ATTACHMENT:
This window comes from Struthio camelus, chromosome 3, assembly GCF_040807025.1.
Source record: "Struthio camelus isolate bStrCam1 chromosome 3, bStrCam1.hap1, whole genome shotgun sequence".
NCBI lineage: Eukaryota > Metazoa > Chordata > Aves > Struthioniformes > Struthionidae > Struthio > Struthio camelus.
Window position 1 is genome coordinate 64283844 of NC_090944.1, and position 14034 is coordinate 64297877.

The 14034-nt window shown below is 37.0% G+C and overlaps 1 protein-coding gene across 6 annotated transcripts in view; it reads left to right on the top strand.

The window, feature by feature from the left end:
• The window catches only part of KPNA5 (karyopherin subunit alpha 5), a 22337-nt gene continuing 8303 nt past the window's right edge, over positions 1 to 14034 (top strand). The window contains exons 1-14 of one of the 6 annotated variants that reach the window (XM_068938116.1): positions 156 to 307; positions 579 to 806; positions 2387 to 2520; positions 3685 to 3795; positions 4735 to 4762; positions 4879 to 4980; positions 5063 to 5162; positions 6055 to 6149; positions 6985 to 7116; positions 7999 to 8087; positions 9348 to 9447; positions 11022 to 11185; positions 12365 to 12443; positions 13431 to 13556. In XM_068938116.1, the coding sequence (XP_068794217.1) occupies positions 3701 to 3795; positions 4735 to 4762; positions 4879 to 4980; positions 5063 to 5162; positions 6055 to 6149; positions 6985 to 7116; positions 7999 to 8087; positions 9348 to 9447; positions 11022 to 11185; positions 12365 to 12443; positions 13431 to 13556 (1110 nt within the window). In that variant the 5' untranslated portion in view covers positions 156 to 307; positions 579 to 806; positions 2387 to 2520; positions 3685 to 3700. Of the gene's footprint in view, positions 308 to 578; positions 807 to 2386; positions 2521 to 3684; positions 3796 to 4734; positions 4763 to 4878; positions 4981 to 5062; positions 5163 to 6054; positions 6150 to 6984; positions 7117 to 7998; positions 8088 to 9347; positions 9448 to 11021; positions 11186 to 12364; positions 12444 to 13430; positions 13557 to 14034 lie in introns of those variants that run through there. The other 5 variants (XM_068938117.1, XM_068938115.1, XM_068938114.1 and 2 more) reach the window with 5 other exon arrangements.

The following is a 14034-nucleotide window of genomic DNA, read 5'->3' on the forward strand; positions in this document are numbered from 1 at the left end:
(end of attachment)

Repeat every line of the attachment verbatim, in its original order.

This window comes from Struthio camelus, chromosome 3, assembly GCF_040807025.1.
Source record: "Struthio camelus isolate bStrCam1 chromosome 3, bStrCam1.hap1, whole genome shotgun sequence".
NCBI lineage: Eukaryota > Metazoa > Chordata > Aves > Struthioniformes > Struthionidae > Struthio > Struthio camelus.
Window position 1 is genome coordinate 64283844 of NC_090944.1, and position 14034 is coordinate 64297877.

The 14034-nt window shown below is 37.0% G+C and overlaps 1 protein-coding gene across 6 annotated transcripts in view; it reads left to right on the top strand.

The window, feature by feature from the left end:
• The window catches only part of KPNA5 (karyopherin subunit alpha 5), a 22337-nt gene continuing 8303 nt past the window's right edge, over positions 1 to 14034 (top strand). The window contains exons 1-14 of one of the 6 annotated variants that reach the window (XM_068938116.1): positions 156 to 307; positions 579 to 806; positions 2387 to 2520; positions 3685 to 3795; positions 4735 to 4762; positions 4879 to 4980; positions 5063 to 5162; positions 6055 to 6149; positions 6985 to 7116; positions 7999 to 8087; positions 9348 to 9447; positions 11022 to 11185; positions 12365 to 12443; positions 13431 to 13556. In XM_068938116.1, the coding sequence (XP_068794217.1) occupies positions 3701 to 3795; positions 4735 to 4762; positions 4879 to 4980; positions 5063 to 5162; positions 6055 to 6149; positions 6985 to 7116; positions 7999 to 8087; positions 9348 to 9447; positions 11022 to 11185; positions 12365 to 12443; positions 13431 to 13556 (1110 nt within the window). In that variant the 5' untranslated portion in view covers positions 156 to 307; positions 579 to 806; positions 2387 to 2520; positions 3685 to 3700. Of the gene's footprint in view, positions 308 to 578; positions 807 to 2386; positions 2521 to 3684; positions 3796 to 4734; positions 4763 to 4878; positions 4981 to 5062; positions 5163 to 6054; positions 6150 to 6984; positions 7117 to 7998; positions 8088 to 9347; positions 9448 to 11021; positions 11186 to 12364; positions 12444 to 13430; positions 13557 to 14034 lie in introns of those variants that run through there. The other 5 variants (XM_068938117.1, XM_068938115.1, XM_068938114.1 and 2 more) reach the window with 5 other exon arrangements.

The following is a 14034-nucleotide window of genomic DNA, read 5'->3' on the forward strand; positions in this document are numbered from 1 at the left end: